Sapphires conjure images of nobility, the sky and deep blue seas. What few people know is that only a fraction of the sapphire family is actually blue. While the countless shades of blue paint the sapphire palette in most people’s minds, the sapphire is in fact a highly versatile and multicoloured gemstone. In its pure form, colourless sapphire is the crystalline form of aluminium oxide. But add certain trace elements and some atomic magic, and a kaleidoscope of colours await. Iron and titanium produce the all-known blues, iron the yellows, chromium the pinks and reds — including ruby, the only uniquely named gemstone amongst the corundum family — and combinations producing a mixture of all colours in between. For this enchanting gemstone, it’s all about the colour.
BUBBLE GUM GEMS
Although historically overshadowed by their blue and red brethren, the market recently saw a shift towards pink, purple, orange and even yellow and green sapphires. Exciting African discoveries in Madagascar and Tanzania have sparked an appreciation for the variety of vibrant and often vivid colours in the sapphire spectrum.
This sentiment is reflected in an improved esteem for the kaleidoscope of colours from traditional sources, such as Sri Lanka and Burma (Myanmar). Interestingly, the difference between pink sapphires and red rubies is only a sliding scale of subjective colour grading, made all the more pertinent by the high price hike from ‘pink’ to ‘red’.
In the case of some yellow, orange, and the near-priceless padparadscha varieties, however, buyers need to be aware of treatments with beryllium that can impart a false surface colour. So the singular rule of gem-buying remains: for important gems at a certain level, always insist on a report from a respected gemmology laboratory to ensure a natural colour and a gem deserving of the price tag.
The only sapphire to be known simply as ‘sapphire’, with no colour qualifier necessary, is the beautiful blue gem with ancient associations and a powerful history. Worn for centuries by kings and bishops, princes and priests, it has represented romance, rulers and even religion.
Certain origins hold particular value for sapphires, the most exclusive being Kashmir, a remote deposit discovered through a landslide in the 1880s. Short-lived but world famous for its soft velvety but electric blue gems, Kashmir is often considered king of (blue) sapphires.
Also in the upper echelons is Myanmar, an older deposit primarily associated with rubies, but also with ‘royal blue’ sapphires. The most ancient source for sapphires, Sri Lanka, is responsible for myriad colours, including lighter cornflower blues and the darker tones of the royal engagement ring. First worn by Diana Spencer, and then Kate Middleton, this jewel has helped popularise the sapphire more than ever before.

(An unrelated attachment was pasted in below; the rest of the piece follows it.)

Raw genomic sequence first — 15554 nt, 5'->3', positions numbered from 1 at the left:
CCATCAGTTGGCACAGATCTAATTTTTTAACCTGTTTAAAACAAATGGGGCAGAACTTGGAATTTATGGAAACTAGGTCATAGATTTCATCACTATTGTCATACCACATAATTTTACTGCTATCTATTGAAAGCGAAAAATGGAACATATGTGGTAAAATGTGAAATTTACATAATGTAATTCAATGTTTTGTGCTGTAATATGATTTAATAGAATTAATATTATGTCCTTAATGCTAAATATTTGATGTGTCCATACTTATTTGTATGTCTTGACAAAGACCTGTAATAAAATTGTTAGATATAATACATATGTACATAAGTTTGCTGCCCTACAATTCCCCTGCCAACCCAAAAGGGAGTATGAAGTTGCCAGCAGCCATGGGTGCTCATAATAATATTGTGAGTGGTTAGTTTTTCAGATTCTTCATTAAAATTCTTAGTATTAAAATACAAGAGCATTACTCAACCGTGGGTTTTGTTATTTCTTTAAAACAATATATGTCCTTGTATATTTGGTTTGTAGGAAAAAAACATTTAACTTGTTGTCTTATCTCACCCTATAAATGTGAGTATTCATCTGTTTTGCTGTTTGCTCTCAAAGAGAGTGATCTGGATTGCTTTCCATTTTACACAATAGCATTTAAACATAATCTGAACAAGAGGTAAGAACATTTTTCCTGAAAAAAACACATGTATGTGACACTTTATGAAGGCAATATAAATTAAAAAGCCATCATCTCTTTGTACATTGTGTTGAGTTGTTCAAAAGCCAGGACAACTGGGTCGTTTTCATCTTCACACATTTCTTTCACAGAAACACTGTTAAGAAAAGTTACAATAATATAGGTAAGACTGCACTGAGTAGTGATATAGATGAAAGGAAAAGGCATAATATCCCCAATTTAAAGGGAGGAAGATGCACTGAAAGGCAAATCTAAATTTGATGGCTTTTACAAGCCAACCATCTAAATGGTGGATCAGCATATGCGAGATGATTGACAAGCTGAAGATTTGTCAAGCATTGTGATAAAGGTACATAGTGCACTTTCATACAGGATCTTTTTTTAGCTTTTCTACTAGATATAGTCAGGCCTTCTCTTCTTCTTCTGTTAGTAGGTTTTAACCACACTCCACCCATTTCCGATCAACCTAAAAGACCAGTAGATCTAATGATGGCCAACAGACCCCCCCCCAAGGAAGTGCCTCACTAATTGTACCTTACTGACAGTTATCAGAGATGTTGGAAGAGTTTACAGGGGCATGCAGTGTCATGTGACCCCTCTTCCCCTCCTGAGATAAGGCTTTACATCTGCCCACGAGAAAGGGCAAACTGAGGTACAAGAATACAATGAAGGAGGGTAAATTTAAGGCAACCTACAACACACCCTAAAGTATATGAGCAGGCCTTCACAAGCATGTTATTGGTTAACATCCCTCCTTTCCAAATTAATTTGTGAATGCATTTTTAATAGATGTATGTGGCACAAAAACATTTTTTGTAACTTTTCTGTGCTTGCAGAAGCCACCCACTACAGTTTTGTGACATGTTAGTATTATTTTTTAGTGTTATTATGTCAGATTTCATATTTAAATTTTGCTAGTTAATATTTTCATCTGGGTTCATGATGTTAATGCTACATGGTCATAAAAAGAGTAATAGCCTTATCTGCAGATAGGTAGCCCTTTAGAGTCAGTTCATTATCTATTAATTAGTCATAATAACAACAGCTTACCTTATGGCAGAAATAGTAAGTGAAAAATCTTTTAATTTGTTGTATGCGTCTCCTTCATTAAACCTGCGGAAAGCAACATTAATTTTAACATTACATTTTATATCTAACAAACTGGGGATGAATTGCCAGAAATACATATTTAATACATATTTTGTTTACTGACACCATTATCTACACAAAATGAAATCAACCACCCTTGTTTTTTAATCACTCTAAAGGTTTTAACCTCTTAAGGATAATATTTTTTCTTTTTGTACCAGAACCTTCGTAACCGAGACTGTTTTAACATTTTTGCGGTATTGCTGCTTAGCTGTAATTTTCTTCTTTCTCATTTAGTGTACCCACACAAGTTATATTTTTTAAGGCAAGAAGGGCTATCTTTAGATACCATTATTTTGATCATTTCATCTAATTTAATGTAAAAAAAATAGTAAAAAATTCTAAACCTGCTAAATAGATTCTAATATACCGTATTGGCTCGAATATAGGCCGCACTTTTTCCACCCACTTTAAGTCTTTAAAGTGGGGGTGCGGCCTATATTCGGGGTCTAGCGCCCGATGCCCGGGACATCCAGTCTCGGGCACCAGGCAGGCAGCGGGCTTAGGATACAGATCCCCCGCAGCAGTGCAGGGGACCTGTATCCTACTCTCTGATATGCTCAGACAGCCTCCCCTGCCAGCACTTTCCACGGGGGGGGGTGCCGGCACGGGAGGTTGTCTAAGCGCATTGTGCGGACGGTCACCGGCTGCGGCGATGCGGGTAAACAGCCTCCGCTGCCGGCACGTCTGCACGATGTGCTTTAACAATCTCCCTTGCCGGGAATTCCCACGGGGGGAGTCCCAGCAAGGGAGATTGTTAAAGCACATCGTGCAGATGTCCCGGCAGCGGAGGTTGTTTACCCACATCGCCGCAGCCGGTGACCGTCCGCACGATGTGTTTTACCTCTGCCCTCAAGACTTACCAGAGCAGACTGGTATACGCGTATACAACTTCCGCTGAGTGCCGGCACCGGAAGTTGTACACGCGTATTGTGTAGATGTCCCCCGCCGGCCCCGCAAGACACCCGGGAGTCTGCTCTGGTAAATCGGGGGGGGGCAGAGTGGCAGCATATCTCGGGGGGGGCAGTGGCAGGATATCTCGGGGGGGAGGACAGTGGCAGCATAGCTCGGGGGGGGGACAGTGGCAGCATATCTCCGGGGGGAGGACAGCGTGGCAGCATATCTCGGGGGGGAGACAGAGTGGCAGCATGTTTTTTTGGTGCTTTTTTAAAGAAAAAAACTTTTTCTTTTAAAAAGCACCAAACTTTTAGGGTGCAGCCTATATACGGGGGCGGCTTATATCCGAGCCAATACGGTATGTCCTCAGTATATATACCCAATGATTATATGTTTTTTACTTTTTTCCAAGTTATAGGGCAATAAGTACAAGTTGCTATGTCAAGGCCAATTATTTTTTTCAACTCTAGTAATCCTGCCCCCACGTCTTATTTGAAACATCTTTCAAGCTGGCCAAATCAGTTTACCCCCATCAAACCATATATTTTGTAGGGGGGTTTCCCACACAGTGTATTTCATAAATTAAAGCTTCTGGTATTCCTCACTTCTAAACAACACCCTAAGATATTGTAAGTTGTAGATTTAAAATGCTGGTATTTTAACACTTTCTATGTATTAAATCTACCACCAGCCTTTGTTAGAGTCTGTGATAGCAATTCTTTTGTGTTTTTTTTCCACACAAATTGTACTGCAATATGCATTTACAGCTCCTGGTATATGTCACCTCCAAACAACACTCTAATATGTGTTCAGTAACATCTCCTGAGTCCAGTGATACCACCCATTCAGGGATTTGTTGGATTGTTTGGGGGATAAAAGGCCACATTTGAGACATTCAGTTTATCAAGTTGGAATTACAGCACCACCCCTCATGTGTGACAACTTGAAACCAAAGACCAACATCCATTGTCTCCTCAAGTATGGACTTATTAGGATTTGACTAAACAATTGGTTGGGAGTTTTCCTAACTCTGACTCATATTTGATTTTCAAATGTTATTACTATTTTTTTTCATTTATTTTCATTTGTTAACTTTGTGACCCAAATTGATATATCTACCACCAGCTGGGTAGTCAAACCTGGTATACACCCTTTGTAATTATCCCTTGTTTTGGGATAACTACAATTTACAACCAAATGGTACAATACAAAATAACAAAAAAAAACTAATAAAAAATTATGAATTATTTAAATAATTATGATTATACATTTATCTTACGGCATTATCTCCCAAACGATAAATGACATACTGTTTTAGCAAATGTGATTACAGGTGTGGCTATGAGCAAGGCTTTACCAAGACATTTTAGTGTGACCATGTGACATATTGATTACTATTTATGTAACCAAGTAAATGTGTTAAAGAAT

Two particular varieties of sapphire deserve special mention for displaying special effects, which place them among the collectors’ world as near-miracles of nature — colour-change sapphires and star sapphires. Colour-change exhibits the extraordinary property of changing colour depending on the light source. The more blue the incident light, usually the more blue the sapphire, but the richer in red wavelengths, the more purple the gem in appearance.
In the case of star stones, which seem to host a six-rayed star floating over their curved surface, this effect is produced by hoards of fine iridescent needle-like inclusions which scatter light and produce the effect of asterism. These are the actual stars and true chameleons of the sapphire pantheon.
Known in Sanskrit as the ‘King of Gems’ and ‘Leader of Precious Stones’, the red variety of corundum rivals all other sapphires, and indeed all other gemstones, in terms of rarity and value. Coloured red by minute traces of chromium, ruby was only finally linked to its blue brother in the late 18th century, a late breakthrough in terms of gemmology.
The rarest, most sought after of all rubies display the desirable ‘pigeon blood’ red: a special and spectacular vivid, glowing red, and today a quality call chased throughout the trade. Only the finest, rarest, untreated red gems have the right to this moniker, which places them in the echelons of true natural treasures. Burmese rubies in particular dominate headlines, realising all the world records and, at times, making millions. The ruby’s unparalleled price-point lies in its beauty and scarcity, particularly in terms of size and quality, a concept long appreciated.
To some experts and collectors, the most charming and enchanting of the corundum clan is the little seen ‘padparadscha’ sapphire, an unusual and almost indefinable pale pinkish-orange gem. Named after the ‘lotus blossom’ in Singalese, the padparadscha is variously described as the colour of sunset, papaya, saffron, or even salmon.
Such an unusual and gentle cocktail of colour is considered rare, romantic, incredibly expensive, and delicate in both appearance and terminology. While it may be the most difficult to define and trickiest to track down, a true padparadscha is one of the most precious gems in today’s market.
Image opener: Diamond and violet sapphire earrings, TENZO